Children questioning their gender are "unhelpfully" offered support to permanently implement what are "generally passing phases of growing up", a peer has said.
Lord Singh of Wimbledon said as a Sikh he is appalled by the emphasis on sexual relationships and sexual identity in what youngsters are taught at school.
Parents and teachers should have the right to opt out of such teachings, the crossbench peer added.
Lord Singh's remarks came as peers considered the Conscientious Objection (Medical Activities) Bill at second reading, which is bidding to reaffirm protections for healthcare workers who do not want to carry out certain procedures - such as abortion.
He told the Lords: "This need to respect conscience occurs beyond the field of medicine.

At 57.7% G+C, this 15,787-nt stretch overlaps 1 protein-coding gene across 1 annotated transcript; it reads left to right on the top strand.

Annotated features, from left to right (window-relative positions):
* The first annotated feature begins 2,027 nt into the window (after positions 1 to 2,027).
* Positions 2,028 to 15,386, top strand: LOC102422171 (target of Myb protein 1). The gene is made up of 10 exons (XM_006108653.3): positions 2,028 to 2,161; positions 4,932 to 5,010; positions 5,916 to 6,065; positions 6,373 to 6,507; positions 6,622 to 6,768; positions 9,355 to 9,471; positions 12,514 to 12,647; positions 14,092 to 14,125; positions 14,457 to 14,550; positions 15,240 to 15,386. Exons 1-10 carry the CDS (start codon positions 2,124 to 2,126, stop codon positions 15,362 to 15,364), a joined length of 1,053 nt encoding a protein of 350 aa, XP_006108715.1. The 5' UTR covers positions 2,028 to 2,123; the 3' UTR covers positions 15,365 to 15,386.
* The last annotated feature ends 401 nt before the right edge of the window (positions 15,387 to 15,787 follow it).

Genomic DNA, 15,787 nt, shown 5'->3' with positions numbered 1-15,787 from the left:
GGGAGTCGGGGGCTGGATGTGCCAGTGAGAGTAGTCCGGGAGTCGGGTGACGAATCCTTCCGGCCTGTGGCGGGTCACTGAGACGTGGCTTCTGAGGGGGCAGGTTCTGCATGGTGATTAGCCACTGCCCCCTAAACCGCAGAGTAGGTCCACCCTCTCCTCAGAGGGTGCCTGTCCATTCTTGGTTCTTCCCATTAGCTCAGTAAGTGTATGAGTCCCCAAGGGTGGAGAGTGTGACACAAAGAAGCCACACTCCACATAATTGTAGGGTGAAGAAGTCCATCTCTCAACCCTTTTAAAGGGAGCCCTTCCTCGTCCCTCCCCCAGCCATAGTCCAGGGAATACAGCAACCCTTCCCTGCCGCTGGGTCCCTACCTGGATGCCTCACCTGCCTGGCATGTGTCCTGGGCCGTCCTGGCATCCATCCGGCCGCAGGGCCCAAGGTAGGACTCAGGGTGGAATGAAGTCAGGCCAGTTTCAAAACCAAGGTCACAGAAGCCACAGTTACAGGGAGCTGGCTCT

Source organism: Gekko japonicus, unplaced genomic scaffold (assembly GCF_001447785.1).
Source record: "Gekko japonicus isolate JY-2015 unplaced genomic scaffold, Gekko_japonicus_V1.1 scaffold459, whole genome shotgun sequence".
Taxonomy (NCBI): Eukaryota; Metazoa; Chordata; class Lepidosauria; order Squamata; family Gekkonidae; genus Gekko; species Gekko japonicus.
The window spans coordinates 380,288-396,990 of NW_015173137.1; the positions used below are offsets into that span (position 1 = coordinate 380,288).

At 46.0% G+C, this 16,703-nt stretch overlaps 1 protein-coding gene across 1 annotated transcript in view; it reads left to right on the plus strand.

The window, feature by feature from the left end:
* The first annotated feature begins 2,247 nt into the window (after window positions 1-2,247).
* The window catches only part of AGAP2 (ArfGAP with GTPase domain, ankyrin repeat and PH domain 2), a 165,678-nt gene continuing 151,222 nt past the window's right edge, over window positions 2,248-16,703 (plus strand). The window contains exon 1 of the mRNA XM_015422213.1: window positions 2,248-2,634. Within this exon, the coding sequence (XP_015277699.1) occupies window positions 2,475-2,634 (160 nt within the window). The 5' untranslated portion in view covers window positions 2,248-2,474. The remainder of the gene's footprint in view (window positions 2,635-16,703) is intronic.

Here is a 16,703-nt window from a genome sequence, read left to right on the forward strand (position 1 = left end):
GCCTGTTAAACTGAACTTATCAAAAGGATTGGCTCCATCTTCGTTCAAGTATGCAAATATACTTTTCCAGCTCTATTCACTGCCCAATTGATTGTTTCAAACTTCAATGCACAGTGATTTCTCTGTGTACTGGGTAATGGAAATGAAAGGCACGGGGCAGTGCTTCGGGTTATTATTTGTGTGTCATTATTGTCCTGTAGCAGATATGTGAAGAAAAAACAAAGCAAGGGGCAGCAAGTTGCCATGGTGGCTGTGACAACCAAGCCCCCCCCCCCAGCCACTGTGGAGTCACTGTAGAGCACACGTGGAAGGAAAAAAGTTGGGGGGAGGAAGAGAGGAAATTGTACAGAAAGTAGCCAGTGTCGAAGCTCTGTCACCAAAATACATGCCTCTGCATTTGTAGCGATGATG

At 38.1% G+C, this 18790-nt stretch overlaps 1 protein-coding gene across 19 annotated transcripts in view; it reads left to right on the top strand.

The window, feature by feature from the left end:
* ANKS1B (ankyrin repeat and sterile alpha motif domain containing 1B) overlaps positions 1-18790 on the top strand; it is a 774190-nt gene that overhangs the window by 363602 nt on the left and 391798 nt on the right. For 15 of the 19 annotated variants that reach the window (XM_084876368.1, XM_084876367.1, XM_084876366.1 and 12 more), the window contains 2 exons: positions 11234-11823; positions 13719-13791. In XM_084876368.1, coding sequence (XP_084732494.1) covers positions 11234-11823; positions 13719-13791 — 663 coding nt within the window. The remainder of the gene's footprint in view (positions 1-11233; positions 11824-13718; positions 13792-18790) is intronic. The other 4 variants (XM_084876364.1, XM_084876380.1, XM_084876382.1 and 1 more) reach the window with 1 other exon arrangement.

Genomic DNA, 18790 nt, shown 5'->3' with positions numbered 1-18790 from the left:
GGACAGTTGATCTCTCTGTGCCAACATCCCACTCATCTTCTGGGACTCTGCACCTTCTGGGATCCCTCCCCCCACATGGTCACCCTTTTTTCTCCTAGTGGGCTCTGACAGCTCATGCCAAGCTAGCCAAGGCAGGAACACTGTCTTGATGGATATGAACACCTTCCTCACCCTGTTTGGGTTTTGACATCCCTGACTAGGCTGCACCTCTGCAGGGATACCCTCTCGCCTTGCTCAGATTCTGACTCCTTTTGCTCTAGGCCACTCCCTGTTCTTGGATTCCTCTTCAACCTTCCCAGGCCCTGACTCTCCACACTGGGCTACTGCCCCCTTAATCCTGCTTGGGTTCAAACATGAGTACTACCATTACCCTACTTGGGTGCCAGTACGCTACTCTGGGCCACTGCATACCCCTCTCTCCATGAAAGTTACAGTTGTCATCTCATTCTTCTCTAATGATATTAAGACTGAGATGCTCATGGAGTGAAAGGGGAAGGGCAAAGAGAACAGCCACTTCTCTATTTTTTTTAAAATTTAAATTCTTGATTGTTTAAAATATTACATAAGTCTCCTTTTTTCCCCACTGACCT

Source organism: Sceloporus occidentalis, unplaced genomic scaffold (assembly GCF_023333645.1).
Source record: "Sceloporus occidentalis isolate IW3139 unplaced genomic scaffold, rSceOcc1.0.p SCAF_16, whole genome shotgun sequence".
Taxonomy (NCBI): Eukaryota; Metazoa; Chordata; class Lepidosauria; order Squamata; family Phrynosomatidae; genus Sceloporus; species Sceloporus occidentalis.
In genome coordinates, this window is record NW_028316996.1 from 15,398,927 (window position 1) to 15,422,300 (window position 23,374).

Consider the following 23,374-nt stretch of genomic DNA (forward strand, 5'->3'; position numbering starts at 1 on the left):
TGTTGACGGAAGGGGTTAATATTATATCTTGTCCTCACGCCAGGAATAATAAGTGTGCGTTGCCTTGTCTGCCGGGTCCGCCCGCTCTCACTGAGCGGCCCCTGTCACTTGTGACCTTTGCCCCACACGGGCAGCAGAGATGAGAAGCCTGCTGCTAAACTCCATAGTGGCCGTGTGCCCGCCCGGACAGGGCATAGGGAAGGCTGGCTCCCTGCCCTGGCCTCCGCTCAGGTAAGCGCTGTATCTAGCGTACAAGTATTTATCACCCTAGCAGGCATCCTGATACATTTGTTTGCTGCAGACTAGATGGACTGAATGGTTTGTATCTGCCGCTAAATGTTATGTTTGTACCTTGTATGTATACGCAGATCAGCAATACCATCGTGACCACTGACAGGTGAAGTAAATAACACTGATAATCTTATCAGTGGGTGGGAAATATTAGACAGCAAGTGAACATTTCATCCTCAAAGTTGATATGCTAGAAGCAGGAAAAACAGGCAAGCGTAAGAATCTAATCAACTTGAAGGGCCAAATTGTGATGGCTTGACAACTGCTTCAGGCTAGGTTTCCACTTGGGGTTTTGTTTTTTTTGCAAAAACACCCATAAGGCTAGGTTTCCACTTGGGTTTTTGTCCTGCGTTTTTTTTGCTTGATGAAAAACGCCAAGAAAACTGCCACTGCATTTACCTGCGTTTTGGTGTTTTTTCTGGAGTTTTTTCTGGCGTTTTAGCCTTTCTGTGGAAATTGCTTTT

"Yesterday I was invited by the (Department for Education) to give a Sikh perspective on relationship teaching in schools.
"As a Sikh, I am appalled at the undue emphasis on sexual relationships and sexual identity currently being taught in school.
"Young children are led to questioning their gender and, unhelpfully, offered support to make permanent their potential differences - generally passing phases of growing up.
"Parents and teachers should have a right to question or opt out of such teachings."